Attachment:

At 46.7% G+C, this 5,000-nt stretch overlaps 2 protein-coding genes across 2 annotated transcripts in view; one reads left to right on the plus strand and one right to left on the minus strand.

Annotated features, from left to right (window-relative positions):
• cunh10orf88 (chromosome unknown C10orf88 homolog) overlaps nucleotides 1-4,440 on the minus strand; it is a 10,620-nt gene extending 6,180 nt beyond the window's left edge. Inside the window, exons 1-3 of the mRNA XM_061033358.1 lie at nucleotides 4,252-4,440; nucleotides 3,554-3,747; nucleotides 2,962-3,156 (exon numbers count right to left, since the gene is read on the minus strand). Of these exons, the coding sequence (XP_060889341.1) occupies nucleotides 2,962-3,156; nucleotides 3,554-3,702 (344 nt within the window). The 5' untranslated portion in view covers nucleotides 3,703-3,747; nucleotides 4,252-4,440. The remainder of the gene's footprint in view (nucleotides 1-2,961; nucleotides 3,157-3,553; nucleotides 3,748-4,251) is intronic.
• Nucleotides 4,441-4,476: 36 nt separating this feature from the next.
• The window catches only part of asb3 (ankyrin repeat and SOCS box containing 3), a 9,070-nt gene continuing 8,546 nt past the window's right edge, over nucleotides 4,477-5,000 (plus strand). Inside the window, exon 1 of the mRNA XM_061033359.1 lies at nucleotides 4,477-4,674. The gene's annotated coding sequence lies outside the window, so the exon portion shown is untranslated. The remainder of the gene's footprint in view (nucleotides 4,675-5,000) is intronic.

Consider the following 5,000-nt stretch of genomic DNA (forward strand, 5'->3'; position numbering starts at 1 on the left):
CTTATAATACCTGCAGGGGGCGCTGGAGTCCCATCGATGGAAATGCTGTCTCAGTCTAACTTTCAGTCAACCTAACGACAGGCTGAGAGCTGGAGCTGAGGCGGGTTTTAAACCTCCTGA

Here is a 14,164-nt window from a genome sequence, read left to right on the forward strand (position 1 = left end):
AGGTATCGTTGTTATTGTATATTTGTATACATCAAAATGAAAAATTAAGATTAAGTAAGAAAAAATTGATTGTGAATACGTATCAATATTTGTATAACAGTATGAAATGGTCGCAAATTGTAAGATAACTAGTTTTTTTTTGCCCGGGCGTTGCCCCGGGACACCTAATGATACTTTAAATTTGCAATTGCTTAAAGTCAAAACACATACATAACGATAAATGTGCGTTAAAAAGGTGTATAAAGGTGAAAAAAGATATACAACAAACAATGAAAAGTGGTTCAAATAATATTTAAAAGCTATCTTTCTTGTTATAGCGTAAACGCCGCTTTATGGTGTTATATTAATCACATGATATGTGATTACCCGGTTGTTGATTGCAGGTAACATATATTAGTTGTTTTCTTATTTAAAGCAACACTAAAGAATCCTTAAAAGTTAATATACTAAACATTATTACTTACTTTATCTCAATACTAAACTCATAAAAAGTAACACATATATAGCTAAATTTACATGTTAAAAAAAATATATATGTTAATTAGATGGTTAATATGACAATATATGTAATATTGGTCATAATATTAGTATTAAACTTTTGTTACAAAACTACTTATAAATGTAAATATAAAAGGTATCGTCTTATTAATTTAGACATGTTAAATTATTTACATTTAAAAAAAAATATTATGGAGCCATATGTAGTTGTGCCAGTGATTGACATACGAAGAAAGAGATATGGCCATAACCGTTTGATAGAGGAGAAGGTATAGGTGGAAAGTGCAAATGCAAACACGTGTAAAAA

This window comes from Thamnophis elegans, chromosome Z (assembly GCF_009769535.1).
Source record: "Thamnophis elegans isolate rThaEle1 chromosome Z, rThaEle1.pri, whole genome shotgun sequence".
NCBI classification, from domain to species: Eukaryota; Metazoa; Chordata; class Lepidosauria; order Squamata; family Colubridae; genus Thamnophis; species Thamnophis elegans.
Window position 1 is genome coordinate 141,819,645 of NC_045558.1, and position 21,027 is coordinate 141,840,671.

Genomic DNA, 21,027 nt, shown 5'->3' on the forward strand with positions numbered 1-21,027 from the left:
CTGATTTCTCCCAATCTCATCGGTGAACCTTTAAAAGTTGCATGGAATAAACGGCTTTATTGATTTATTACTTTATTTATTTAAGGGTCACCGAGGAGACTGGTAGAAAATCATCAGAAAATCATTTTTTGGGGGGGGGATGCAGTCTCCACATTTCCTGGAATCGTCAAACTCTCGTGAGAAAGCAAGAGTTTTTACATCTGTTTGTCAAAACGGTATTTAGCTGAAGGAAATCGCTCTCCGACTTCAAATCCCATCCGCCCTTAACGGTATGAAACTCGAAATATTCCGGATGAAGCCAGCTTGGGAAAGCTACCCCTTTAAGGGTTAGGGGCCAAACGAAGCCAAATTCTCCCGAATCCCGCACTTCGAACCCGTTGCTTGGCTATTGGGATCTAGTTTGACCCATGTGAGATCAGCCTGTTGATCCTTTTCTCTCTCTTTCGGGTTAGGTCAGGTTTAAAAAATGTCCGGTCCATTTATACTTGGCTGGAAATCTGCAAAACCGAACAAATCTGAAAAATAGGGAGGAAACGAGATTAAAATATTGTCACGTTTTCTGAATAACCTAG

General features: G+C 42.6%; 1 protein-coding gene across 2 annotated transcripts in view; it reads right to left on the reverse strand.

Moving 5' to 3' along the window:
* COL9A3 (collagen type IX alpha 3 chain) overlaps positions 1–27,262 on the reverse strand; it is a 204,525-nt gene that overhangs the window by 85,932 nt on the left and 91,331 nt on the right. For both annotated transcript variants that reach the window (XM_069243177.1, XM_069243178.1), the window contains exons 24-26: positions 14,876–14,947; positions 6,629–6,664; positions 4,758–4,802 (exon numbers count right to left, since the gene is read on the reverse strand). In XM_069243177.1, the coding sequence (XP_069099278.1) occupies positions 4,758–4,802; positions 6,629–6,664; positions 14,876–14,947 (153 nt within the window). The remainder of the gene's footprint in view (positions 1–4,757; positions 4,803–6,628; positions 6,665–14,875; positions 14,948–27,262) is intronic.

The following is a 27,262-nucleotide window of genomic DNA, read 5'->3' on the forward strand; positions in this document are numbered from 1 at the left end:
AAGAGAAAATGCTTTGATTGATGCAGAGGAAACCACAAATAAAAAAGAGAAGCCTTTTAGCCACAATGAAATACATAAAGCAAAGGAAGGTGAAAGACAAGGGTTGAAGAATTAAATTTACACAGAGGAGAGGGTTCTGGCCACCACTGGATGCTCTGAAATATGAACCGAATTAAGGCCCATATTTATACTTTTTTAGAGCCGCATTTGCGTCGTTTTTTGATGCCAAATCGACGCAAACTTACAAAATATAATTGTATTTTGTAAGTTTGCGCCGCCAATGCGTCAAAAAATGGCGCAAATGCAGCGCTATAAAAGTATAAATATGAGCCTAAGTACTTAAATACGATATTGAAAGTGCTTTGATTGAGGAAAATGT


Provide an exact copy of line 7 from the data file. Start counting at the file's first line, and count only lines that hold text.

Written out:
CTTATAATACCTGCAGGGGGCGCTGGAGTCCCATCGATGGAAATGCTGTCTCAGTCTAACTTTCAGTCAACCTAACGACAGGCTGAGAGCTGGAGCTGAGGCGGGTTTTAAACCTCCTGA